Wisconsin will face $7 billion in wastewater infrastructure and drinking water needs over the next 20 years, according to a recent report from the American Society of Civil Engineers.
The state is already confronting a number of water-related challenges. The Wisconsin State Journal and Wisconsin Public Radio cite the mass-contamination of wells in Kewaunee and La Crosse counties, for example. State officials have also recently drawn attention to issues around lead-in-water and pharmaceutical drugs in drinking water.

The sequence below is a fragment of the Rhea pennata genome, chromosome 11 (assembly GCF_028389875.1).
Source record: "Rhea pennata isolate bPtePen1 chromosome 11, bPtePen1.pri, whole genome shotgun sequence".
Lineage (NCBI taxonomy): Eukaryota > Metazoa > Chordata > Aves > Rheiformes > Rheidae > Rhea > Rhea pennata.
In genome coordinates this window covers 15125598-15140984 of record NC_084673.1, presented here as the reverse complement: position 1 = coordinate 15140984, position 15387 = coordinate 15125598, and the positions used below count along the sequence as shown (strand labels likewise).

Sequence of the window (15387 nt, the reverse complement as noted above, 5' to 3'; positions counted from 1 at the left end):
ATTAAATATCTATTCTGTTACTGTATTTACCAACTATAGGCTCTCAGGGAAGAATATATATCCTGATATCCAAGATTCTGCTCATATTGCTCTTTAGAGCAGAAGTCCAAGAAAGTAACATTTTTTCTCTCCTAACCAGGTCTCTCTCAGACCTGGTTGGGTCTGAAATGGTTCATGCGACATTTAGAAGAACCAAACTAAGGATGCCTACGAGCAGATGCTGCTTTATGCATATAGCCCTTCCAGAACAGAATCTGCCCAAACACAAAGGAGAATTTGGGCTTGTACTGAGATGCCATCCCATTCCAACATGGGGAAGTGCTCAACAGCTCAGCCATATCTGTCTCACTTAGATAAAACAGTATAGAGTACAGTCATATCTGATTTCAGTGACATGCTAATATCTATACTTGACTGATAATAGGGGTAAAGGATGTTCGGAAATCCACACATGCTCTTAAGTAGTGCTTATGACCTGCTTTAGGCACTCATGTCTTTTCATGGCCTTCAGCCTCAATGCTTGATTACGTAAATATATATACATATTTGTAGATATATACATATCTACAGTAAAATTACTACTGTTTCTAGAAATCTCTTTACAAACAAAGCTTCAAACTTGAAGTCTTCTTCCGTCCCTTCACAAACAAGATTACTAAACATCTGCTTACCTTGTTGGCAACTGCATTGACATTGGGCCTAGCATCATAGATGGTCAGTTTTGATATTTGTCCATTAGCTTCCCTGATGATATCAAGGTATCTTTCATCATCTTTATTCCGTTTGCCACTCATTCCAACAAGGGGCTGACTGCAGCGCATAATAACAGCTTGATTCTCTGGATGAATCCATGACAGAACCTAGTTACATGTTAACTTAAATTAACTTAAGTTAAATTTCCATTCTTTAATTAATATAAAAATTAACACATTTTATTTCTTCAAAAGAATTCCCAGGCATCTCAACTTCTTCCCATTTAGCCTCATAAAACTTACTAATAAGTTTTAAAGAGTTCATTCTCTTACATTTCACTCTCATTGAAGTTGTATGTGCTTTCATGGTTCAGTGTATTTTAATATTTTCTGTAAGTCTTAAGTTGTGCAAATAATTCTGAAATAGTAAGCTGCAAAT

Head of the Wisconsin Sierra Club-John Muir Chapter Bill Davis is concerned that groundwater quality is jeopardized by high-capacity well regulations and increasing animal feeding operations.
Jen Rombalski, Director of the La Crosse County Health Department, shares some of Davis’ concerns. She says the state must work to prioritize the protection of groundwater quality, as it’s easier to do this than it is to treat already-contaminated waters.
According to Rombalski, the county health department is already urging residents to test their wells. This is one simple step that she and others hope will lead to an overall improvement in water quality throughout Wisconsin.
Wisconsin State Journal